The political class, at least the political class that follows the 24-hour news cycle found out at some point yesterday (or still this morning) that yesterday morning, Mitt Romney took to Soledad O’Brien’s show (why, Team Romney, why?!) to talk about his victory in Florida.
Of course, Soledad didn’t want to talk about that, she never wants to discuss anything positive happening in the life of a prominent Republican, ever. So instead she wanted more nuts and bolts (not saying that she needed to give him a puff interview, it is journalism after all) from Romney and boy did he leave the “bolts” out, if you’re still with me…
“I’m not too concerned about the very poor, they have a safety net. Now if the safety net is broken and needs fixing, then I’ll fix it. Likewise I’m not too concerned about the very rich, they seem to be doing fine, my focus has been and will continue to be on middle-income Americans.” To the average Republican voter, who might have seen the clip live, they might think “no big deal.” Frankly, that’s what most should think, but most Americans aren’t in the political 24 hour news cycle crowd.
Romney was hammered all day, from all angles of the political spectrum, Jonah Goldberg wrote this PIECE from the right, and of course he was assailed for his “I don’t care about the very poor” more than sufficiently from those on the left. The right at least acknowledged the gaffe is a gaffe because it will be taken out of context, but furthered their frustration that this is the type of thing Romney is prone to.
I don’t disagree that Romney is prone to gaffes, and more specifically prone to gaffes relating to the whole “pulse of the people” narrative (see “I like firing people”, and “I made a little ($374,000) money on speeches”) as this most recent one demonstrates, but here is the angle I’m taking on this propensity to swing and miss on what it means to be compassionate and conservative at the same time. He’s modest, too modest.
In my first year of working in Washington D.C., I commuted into the city from Alexandria with several members of the LDS church, all of whom worked for Western MoCs. If asked to describe every single one of them (there were eight that I had met) in one word, it would be “humble.” You can’t find a more humble people than the Mormons. Meritocracy is an unwritten tenant of the LDS church, you do your work, you reap the benefits from your labor, and you put your trust in Providence, and you don’t talk to people about it, and you certainly don’t gloat.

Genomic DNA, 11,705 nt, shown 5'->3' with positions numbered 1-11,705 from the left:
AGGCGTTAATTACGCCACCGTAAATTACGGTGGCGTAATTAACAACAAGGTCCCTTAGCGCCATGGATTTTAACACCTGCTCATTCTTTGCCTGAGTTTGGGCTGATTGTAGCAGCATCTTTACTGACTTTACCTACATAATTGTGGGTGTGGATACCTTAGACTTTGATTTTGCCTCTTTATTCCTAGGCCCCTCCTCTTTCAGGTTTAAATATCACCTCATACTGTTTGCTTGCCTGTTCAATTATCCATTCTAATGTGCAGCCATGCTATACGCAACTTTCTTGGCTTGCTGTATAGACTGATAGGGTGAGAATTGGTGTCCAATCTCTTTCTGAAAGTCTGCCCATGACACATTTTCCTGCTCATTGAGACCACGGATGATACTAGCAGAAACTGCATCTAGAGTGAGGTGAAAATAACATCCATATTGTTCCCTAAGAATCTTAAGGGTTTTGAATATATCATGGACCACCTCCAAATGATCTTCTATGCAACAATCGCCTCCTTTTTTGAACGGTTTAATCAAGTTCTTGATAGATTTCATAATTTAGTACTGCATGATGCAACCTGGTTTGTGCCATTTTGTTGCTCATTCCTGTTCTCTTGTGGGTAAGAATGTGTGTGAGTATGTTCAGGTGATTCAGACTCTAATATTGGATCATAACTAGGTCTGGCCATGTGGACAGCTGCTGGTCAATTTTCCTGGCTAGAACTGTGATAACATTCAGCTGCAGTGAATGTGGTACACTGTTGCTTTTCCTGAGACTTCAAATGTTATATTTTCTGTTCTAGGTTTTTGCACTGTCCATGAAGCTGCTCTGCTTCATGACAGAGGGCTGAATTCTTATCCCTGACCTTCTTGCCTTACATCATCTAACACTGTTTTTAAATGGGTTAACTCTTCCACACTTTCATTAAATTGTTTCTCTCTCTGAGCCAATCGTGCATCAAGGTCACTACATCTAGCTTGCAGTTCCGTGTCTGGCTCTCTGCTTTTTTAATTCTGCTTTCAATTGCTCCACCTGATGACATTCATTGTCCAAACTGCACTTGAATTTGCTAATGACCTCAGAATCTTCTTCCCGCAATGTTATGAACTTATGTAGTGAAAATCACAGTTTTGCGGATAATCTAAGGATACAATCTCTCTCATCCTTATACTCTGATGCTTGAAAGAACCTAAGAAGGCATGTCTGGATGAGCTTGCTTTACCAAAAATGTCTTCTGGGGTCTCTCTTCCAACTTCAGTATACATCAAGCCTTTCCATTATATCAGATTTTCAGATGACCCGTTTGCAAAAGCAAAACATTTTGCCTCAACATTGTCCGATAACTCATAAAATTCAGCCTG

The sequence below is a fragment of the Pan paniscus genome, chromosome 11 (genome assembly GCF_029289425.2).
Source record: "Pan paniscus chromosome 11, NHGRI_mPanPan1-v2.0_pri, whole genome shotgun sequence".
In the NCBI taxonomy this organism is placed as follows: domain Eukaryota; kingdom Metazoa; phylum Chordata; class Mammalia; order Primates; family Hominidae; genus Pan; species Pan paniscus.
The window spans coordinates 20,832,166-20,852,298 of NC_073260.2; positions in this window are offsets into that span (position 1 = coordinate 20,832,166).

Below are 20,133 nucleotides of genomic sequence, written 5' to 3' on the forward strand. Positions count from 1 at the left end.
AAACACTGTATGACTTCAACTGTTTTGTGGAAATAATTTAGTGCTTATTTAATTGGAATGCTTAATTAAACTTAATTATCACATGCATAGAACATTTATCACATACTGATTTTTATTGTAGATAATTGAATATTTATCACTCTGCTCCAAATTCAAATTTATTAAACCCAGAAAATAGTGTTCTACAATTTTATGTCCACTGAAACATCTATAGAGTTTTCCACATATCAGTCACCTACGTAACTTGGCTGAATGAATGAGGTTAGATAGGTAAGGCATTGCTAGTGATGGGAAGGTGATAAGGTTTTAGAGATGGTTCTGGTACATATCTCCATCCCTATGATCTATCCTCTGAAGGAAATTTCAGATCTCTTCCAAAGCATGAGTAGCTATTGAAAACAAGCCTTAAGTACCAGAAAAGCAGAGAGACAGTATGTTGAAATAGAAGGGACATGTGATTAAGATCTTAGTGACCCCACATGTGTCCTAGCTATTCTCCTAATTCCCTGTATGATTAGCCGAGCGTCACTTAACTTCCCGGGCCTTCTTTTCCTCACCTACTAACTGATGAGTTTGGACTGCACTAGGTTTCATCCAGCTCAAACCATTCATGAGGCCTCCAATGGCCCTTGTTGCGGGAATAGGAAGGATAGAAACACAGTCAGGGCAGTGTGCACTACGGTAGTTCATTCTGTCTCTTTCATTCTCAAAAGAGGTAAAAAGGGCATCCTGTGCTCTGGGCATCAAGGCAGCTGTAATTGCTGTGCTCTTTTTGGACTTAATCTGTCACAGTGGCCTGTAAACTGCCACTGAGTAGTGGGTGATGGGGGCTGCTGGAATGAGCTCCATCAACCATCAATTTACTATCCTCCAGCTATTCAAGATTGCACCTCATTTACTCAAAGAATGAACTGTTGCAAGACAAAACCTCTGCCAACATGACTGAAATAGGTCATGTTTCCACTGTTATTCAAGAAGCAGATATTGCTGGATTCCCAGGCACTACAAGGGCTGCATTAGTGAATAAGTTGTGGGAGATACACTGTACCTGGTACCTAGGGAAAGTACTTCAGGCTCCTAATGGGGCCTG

In a situation like yesterday morning, Romney backers like myself wished Romney was wearing a party hat, blowing a noise maker, and making a mockery of Soledad O’Brien for focusing on anything other than the actual story of that moment which should have been, “Romney wins by 14 in the most important swing state, how do you feel, and how did you do it?”
I have no doubt that Romney’s intentions were good as he spoke this gaffe, because I’ve never met a Mormon who speaks with a bad intention. Nothing Romney said was incorrect, or should be the big deal it has become, and conservatives should just leave it at that. There are countless government programs available to the very poor, and the rich have a tax code that was built for them to expand their wealth. Since the focus of this election is on the middle class, that’s what Romney was saying.
I fully understand that this is another gaffe along the same vein of his previous gaffes and yes, that should be looked at as troubling. I have my own doubts about his oratory prowess when matched up against the greatest orator to hold the West Wing since Ronald Reagan. I too share a lot of other qualms about Romney’s general tenacity, and his obvious need to get more specific with my fellow “Establishment” types. But let’s remember one thing. This guy is Mormon that means that not only are his intentions exponentially nicer than yours, he’s exponentially nicer than you are on one of your “good days.”
Gaffes or no gaffes, I truly believe that Romney acknowledges that “Compassionate Conservatism” is a total bust, and those who are truly (and practically) conservative, believe that the two are separate, but not mutually exclusive. We need this. We need a leader who believes that conservative government is compassionate itself. I think Romney believes this, he just needs to do an exponentially better job of articulating it.